Sistine Chapel: A Short History
The Sistine Chapel is one of the best-known chapels in the Apostolic Palace where the Pope resides, it had numerous artists working on its creation throughout history. The chapel showcases the works of masters Michelangelo, Raphael, Bernini, and Boticelli. The most well known among these is Michelangelo who labored on the paintings of the Sistine Chapel’s ceiling for many years despite the fact that he was not a painter but a sculpture.
Construction of Sistine Chapel
The Sistine Chapel was constructed in the 15th century by Giovanni de Dolci under the behest of Pope Sixtux IV on whom the chapel was named. The chapel was designed by Baccio Pontelli, the chapel’s internal measurements were built according to the dimensions of the Temple of Solomon as written in the Bible. The walls were painted by the well-known artists of that time like Botticelli, Ghirlandaio, Signorelli and Pinturicchio.
A screen of marble divides the chapel into two, this fence-like division was made by Andrea Bregno along with Mino da Fiesole and Giovanni Dalmata. Aside from the screen, Andrea Bregno also designed the pulpit on the right of chancel which is the larger area where the clergy stays during religious activities.
The history of the Sistine Chapel took a different turn when Pope Julius II took over its construction. This pope is known for saving the papacy and being acknowledged as one of the most important Popes in the history of Vatican. Because of him, the chapel had displayed the most beautiful art works of Italian artists. This program of works was designed to revive the weakening Vatican image at that time.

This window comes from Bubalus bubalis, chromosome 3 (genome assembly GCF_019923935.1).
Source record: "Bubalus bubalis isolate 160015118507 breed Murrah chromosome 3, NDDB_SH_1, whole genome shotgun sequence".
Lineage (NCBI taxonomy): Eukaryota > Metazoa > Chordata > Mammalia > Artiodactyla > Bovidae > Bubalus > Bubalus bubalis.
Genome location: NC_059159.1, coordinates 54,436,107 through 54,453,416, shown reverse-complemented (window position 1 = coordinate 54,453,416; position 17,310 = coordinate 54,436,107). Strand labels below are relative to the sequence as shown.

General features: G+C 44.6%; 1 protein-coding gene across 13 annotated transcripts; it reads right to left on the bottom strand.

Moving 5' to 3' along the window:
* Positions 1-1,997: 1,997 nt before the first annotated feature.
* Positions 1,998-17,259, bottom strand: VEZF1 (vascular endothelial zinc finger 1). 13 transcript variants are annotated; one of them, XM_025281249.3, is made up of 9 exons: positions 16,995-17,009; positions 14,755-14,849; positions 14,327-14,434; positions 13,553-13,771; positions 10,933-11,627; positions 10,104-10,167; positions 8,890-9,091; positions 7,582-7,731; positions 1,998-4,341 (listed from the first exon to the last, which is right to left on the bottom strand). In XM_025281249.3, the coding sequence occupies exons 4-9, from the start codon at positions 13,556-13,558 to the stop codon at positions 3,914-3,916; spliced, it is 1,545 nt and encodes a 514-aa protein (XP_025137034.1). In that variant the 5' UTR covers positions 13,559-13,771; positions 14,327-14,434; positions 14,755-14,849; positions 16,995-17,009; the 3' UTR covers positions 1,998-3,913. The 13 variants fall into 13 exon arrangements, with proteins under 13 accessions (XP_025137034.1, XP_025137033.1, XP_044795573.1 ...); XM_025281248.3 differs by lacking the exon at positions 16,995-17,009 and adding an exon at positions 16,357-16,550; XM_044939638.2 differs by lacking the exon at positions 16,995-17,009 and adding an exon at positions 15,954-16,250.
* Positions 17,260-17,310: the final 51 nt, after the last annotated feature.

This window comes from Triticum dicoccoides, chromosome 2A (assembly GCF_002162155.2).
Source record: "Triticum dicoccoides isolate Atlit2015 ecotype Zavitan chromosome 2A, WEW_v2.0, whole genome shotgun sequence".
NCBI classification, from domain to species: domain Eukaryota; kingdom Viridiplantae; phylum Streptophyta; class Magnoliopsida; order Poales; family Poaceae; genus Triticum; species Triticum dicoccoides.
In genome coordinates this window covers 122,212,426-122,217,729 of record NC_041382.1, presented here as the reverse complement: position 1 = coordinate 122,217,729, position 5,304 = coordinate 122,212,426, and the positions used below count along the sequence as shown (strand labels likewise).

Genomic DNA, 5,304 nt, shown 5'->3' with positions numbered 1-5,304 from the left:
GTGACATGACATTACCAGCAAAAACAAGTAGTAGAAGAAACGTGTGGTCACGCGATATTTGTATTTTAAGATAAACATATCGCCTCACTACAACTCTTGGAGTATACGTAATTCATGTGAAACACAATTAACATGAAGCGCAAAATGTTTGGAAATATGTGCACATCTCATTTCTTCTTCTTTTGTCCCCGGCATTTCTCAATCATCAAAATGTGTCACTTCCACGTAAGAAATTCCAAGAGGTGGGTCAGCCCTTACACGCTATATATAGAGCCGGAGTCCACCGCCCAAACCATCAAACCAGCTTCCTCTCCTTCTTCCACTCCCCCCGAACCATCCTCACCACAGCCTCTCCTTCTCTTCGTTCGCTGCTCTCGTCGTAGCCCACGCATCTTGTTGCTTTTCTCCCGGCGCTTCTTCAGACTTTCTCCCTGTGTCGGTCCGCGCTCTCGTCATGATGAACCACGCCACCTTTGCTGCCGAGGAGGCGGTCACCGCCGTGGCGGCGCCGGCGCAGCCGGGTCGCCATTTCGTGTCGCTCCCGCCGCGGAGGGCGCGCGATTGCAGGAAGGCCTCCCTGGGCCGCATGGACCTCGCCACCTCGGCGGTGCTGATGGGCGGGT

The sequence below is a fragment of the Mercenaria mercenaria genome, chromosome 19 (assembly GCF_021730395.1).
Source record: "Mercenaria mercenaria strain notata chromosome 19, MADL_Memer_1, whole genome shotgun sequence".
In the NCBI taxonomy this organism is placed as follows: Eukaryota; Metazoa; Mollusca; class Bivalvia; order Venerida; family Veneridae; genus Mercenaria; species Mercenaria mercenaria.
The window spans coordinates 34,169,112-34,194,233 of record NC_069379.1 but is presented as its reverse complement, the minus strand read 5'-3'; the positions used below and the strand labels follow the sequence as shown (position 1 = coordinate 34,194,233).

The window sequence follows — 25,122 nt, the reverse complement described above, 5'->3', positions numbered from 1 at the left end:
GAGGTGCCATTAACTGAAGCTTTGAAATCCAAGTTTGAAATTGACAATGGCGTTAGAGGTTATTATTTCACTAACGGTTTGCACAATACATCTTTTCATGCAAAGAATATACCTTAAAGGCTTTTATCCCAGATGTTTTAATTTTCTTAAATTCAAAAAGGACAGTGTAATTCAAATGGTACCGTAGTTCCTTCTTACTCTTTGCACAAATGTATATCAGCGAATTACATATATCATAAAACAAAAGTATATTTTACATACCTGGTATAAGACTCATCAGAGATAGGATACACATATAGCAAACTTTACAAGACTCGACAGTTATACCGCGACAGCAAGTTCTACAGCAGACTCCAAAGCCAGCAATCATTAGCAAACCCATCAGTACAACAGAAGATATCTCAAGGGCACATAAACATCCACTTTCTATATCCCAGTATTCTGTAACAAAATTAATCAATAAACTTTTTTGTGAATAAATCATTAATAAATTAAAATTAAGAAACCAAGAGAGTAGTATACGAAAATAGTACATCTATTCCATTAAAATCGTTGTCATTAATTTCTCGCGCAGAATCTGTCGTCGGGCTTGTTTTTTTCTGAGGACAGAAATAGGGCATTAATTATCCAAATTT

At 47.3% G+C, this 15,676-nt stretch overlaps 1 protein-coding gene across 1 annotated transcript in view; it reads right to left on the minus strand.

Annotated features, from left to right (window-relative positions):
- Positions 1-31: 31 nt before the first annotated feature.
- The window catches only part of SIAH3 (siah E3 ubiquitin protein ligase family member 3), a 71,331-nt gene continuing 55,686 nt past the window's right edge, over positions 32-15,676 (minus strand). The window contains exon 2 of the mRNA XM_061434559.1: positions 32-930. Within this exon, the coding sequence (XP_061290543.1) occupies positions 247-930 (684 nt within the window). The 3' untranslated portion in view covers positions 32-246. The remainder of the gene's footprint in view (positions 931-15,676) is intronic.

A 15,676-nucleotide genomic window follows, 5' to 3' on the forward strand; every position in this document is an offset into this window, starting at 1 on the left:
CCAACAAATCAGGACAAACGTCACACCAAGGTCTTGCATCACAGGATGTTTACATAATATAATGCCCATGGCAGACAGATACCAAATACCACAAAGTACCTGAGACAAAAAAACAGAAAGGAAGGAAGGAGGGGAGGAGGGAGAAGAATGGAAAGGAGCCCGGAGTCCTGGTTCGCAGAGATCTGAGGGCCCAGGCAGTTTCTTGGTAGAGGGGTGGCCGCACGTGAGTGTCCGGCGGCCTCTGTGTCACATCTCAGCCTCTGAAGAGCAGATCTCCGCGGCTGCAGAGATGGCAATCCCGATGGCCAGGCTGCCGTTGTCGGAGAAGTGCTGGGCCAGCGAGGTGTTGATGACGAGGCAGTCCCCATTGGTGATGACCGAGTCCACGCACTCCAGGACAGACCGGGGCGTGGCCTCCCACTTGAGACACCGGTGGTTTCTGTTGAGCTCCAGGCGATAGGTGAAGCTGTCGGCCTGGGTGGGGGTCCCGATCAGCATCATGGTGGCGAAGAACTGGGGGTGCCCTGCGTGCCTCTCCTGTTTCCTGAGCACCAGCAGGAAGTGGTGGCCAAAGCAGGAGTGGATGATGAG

The ceiling of Sistine Chapel
The artwork on the ceiling of Sistine Chapel was mainly done by Michelangelo. Although his major field of work is in sculpture, Michelangelo was skillfully compelled by Pope Julius to work on the ceiling of the chapel. The master artist was motivated to do the work because Pope Julius had promised to reward him with a very lucrative commission on a later project. That project was around 40 or so large sculptures for the tomb of the Pope.
Although in the movie he was depicted working alone but in reality he had a team of assistants working for him who mixed his colors and cleaned his brushes for him. Perhaps one or two who had shown excellent talent were allowed to paint a piece of the sky or a part of the scene but the works of these beginners were insignificant and indistinguishable when seen from below.
Michelangelo was basically not a painter by profession, even though having skills for sketching his sculptures before chipping away the stone, he had to quickly learn the techniques of wall painting. This slowed him down a little at first because he had to correct whatever mistake he had made while learning the craft. Later he had learned the basics and found his rhythm, however he worked like a man on fire, not sleeping or eating for long time in order to finish a panel or a scene. Finally he was able to finish the commission in four years from July 1508 to October 1512. However it did not end there.
Nearly 22 years after he had finished painting the ceiling of the Sistine Chapel, Michelangelo returned to paint the panel called the “Last Judgment.” This scene showed changes in the artist’s style and adaptation as well as the political changes happening in Rome at that time. Once it was completed, the Sistine Chapel was instantly regarded as a national treasure that had to be preserved for the generations to come.